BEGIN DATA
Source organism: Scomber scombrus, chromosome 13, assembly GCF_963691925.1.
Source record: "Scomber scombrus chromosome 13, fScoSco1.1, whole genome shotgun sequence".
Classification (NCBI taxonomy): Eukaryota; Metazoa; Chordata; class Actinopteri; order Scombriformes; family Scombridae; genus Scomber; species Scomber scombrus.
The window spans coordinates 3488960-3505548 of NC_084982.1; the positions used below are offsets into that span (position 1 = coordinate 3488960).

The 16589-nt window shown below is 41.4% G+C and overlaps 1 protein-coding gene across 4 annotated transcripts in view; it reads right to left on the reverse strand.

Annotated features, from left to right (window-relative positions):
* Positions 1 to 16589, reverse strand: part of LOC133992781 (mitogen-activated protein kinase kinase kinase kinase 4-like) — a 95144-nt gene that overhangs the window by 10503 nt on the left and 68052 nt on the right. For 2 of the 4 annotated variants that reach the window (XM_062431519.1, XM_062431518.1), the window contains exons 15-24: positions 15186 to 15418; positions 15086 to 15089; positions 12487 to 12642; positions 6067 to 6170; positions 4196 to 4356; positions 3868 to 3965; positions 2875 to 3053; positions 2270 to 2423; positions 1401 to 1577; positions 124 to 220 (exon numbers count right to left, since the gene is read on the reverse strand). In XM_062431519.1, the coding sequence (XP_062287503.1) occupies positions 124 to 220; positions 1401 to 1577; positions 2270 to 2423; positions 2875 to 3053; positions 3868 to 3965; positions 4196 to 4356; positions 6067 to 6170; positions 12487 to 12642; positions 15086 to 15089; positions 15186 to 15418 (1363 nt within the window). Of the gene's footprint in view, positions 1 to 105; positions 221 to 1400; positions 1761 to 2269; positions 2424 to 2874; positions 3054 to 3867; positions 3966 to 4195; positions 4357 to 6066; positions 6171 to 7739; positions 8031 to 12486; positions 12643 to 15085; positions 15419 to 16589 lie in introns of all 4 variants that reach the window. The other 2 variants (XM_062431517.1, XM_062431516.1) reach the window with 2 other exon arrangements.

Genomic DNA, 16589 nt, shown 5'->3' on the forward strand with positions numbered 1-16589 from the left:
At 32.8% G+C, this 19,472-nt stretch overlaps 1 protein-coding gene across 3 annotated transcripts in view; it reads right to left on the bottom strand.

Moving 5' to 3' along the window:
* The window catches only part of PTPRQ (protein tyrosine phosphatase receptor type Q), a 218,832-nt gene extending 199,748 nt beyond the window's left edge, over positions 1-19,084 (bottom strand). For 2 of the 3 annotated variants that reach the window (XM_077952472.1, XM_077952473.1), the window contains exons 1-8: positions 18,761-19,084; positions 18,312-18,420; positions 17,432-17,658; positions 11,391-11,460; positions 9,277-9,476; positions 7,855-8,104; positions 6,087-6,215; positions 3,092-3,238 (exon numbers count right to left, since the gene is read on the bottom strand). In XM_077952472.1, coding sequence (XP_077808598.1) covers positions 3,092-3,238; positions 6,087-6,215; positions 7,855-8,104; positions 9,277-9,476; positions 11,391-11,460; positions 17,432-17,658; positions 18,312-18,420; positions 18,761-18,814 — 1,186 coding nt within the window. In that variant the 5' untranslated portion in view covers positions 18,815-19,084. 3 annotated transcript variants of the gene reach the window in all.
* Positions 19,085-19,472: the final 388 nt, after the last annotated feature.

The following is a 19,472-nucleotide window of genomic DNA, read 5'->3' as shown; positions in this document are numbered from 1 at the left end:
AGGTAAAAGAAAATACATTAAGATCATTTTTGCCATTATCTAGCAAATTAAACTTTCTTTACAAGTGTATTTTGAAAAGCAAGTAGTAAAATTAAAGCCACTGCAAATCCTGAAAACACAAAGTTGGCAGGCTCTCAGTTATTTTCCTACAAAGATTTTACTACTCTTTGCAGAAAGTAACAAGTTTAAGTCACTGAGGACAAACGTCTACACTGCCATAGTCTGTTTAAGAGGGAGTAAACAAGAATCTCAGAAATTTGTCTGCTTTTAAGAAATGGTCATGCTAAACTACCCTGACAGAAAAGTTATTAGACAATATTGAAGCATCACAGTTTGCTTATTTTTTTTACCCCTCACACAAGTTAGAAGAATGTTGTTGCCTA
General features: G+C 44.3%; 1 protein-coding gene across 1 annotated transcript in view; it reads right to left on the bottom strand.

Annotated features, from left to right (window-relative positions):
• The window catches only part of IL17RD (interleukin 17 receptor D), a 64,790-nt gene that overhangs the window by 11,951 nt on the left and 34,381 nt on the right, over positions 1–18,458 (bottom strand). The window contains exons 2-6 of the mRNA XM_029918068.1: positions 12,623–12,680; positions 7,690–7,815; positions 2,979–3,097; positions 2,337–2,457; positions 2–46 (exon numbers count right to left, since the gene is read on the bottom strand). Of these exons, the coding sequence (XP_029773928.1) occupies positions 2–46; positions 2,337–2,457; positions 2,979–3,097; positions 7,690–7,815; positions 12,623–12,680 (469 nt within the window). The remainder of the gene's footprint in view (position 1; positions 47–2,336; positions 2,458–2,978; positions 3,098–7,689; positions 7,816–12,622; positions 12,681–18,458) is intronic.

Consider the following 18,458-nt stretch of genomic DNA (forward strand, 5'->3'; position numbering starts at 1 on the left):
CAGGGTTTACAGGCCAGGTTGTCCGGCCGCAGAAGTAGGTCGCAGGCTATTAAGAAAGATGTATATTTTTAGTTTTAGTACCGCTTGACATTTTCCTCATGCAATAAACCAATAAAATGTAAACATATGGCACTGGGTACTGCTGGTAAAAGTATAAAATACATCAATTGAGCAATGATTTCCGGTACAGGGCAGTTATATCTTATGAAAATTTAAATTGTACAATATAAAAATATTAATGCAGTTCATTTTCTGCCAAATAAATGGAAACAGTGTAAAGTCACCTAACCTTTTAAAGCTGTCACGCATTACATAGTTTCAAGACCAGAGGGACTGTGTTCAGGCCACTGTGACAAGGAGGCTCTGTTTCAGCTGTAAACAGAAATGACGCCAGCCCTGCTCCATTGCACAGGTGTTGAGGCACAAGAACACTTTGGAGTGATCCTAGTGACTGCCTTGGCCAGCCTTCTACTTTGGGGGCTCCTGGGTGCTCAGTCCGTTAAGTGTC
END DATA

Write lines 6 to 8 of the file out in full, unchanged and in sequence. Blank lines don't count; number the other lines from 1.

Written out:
Annotated features, from left to right (window-relative positions):
* Positions 1 to 16589, reverse strand: part of LOC133992781 (mitogen-activated protein kinase kinase kinase kinase 4-like) — a 95144-nt gene that overhangs the window by 10503 nt on the left and 68052 nt on the right. For 2 of the 4 annotated variants that reach the window (XM_062431519.1, XM_062431518.1), the window contains exons 15-24: positions 15186 to 15418; positions 15086 to 15089; positions 12487 to 12642; positions 6067 to 6170; positions 4196 to 4356; positions 3868 to 3965; positions 2875 to 3053; positions 2270 to 2423; positions 1401 to 1577; positions 124 to 220 (exon numbers count right to left, since the gene is read on the reverse strand). In XM_062431519.1, the coding sequence (XP_062287503.1) occupies positions 124 to 220; positions 1401 to 1577; positions 2270 to 2423; positions 2875 to 3053; positions 3868 to 3965; positions 4196 to 4356; positions 6067 to 6170; positions 12487 to 12642; positions 15086 to 15089; positions 15186 to 15418 (1363 nt within the window). Of the gene's footprint in view, positions 1 to 105; positions 221 to 1400; positions 1761 to 2269; positions 2424 to 2874; positions 3054 to 3867; positions 3966 to 4195; positions 4357 to 6066; positions 6171 to 7739; positions 8031 to 12486; positions 12643 to 15085; positions 15419 to 16589 lie in introns of all 4 variants that reach the window. The other 2 variants (XM_062431517.1, XM_062431516.1) reach the window with 2 other exon arrangements.

Genomic DNA, 16589 nt, shown 5'->3' on the forward strand with positions numbered 1-16589 from the left: